The hours of darkness bring presence
What do you do if there is a power cut when you are at home in the evening?
As a child I used to love power cuts. I thought they didn't happen often enough and that they were way too short.
When all goes quiet and dark at once, and everyone submits to this different space.
What do we do if all distractions are gone, candles get out and the family sits together around the only source of light?
A different space opens up where we pay more attention to the people in our company, and to ourselves. We end up spending time together rather than just next to each other. We talk, joke, sing, make jokes, maybe get out a musical instrument too. Or just rest. Or spend time with our own thoughts, feelings, with ourselves. Whatever it is that we do, we are there, we are more present.
Are we brave enough to create our own power cuts for a better quality of life or do we think we don't have a choice?
Nowadays it might take a trip to the yoga studio to get anywhere close to this space. To re-learn and get used to how it feels to simply BE rather then always having to DO something. But this space is actually always there, freely available for all of us.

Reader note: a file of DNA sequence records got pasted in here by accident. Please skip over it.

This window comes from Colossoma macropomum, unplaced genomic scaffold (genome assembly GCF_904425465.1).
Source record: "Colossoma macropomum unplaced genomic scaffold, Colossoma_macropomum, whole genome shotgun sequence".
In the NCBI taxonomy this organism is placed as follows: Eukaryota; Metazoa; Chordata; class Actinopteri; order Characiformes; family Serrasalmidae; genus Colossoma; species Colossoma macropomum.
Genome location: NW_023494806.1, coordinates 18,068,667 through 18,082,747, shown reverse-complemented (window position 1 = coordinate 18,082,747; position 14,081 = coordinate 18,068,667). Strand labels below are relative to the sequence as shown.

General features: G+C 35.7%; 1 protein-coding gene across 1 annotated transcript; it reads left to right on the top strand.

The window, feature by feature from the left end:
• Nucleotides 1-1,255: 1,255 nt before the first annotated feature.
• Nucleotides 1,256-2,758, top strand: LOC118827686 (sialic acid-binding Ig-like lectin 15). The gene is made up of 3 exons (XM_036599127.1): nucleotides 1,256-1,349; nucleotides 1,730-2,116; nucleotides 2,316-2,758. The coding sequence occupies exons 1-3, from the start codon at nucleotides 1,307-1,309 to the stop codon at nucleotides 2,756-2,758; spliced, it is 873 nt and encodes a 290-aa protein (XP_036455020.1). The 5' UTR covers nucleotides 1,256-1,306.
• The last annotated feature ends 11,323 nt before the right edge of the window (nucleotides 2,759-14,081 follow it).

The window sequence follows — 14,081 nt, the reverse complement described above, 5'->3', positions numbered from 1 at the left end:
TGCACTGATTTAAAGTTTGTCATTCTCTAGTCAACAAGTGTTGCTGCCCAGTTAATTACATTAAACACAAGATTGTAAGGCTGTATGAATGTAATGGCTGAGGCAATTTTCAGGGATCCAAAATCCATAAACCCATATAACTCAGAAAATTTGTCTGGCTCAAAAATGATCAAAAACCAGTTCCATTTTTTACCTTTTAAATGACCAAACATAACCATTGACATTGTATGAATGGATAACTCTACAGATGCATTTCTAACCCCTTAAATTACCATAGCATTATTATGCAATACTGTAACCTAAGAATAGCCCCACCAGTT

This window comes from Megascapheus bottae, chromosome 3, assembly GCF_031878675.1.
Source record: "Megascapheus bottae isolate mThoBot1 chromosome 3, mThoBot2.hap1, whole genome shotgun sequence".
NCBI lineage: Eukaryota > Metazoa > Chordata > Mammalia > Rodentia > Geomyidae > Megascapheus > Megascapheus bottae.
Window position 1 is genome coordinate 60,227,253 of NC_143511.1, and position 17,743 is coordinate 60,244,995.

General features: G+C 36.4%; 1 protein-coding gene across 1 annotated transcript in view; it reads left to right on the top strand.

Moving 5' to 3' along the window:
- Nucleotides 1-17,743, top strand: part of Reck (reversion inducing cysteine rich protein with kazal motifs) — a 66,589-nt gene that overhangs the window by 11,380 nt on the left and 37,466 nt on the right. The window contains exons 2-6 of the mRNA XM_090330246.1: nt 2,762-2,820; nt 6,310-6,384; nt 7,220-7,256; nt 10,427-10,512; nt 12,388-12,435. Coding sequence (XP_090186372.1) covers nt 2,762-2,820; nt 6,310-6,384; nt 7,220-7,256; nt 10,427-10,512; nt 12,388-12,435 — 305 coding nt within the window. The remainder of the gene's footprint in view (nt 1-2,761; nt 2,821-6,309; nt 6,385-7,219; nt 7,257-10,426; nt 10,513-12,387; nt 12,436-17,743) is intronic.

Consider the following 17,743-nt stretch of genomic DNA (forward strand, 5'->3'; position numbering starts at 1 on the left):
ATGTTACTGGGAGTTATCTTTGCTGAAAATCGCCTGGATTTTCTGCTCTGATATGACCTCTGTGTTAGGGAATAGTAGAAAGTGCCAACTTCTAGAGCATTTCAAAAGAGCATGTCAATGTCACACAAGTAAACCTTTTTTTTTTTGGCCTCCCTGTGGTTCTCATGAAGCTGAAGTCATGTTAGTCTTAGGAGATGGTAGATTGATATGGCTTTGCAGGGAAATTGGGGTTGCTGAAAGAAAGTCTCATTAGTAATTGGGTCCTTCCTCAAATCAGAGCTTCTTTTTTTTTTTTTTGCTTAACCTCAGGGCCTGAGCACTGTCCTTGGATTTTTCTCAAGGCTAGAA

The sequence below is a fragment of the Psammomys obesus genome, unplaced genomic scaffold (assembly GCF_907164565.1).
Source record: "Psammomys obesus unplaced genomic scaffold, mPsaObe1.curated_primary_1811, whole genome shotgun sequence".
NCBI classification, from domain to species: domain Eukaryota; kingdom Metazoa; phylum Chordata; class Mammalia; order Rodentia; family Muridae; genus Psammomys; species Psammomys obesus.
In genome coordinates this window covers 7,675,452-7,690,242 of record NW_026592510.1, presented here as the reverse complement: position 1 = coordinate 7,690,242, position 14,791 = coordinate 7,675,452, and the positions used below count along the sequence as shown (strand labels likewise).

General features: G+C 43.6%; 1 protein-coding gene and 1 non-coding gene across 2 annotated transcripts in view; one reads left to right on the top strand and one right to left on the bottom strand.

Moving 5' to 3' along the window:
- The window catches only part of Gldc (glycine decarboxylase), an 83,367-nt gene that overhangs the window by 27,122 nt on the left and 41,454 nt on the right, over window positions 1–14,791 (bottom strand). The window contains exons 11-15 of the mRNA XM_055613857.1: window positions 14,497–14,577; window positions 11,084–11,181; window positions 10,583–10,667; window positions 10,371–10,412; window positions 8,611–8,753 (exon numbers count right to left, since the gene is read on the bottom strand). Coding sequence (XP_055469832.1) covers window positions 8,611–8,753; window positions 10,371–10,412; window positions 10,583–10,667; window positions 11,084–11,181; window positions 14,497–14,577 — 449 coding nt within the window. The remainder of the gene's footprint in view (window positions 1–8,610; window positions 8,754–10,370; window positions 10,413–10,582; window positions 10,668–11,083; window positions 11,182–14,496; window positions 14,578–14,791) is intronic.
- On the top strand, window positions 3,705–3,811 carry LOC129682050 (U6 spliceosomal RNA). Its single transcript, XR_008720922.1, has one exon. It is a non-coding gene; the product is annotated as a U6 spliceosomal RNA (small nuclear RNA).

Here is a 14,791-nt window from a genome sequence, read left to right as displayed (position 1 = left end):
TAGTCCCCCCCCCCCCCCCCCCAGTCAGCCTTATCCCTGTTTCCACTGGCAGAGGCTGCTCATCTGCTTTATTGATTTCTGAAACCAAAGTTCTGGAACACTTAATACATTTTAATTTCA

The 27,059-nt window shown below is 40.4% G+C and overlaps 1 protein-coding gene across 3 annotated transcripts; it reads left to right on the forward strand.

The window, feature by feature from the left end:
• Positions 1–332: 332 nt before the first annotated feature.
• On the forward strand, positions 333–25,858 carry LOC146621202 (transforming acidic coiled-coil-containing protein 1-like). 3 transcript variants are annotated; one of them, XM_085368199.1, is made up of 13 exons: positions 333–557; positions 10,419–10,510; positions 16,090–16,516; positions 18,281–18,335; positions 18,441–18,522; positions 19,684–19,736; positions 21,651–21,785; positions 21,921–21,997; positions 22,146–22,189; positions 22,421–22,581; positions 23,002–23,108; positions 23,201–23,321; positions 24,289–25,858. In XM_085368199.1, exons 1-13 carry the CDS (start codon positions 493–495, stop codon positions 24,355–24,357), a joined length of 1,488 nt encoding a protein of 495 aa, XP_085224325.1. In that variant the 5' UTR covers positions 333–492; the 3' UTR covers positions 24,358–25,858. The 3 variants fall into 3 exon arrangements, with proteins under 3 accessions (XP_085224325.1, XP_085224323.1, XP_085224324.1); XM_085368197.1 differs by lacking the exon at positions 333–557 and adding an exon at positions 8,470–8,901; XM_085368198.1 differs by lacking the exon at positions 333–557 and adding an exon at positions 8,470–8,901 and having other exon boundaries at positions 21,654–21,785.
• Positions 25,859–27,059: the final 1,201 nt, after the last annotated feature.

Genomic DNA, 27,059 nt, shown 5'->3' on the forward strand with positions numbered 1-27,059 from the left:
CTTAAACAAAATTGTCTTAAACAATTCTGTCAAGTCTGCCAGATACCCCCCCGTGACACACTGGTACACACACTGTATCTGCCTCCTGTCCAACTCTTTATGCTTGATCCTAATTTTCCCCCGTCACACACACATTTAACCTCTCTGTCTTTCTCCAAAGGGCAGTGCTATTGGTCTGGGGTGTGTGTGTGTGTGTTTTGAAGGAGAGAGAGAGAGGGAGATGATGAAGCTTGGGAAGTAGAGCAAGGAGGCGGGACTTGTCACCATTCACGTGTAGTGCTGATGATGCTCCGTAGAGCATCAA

This interesting article on The Washington Post reminded me of those evenings as a child.
"Once, long ago, before our billion-watt culture got the best of us, there was an hour in the middle of the night where peace was there for the having — not as the result of assiduous practice over many years of spiritual practice but as a nightly blessing that nobody had to work for. It’s still there. It always has been. Finding it again is as simple — or as difficult — as turning out the lights."
(from the article "Want to enjoy the deep, mystical sleep of our ancestors? Turn your lights off at dusk." by Clark Strand)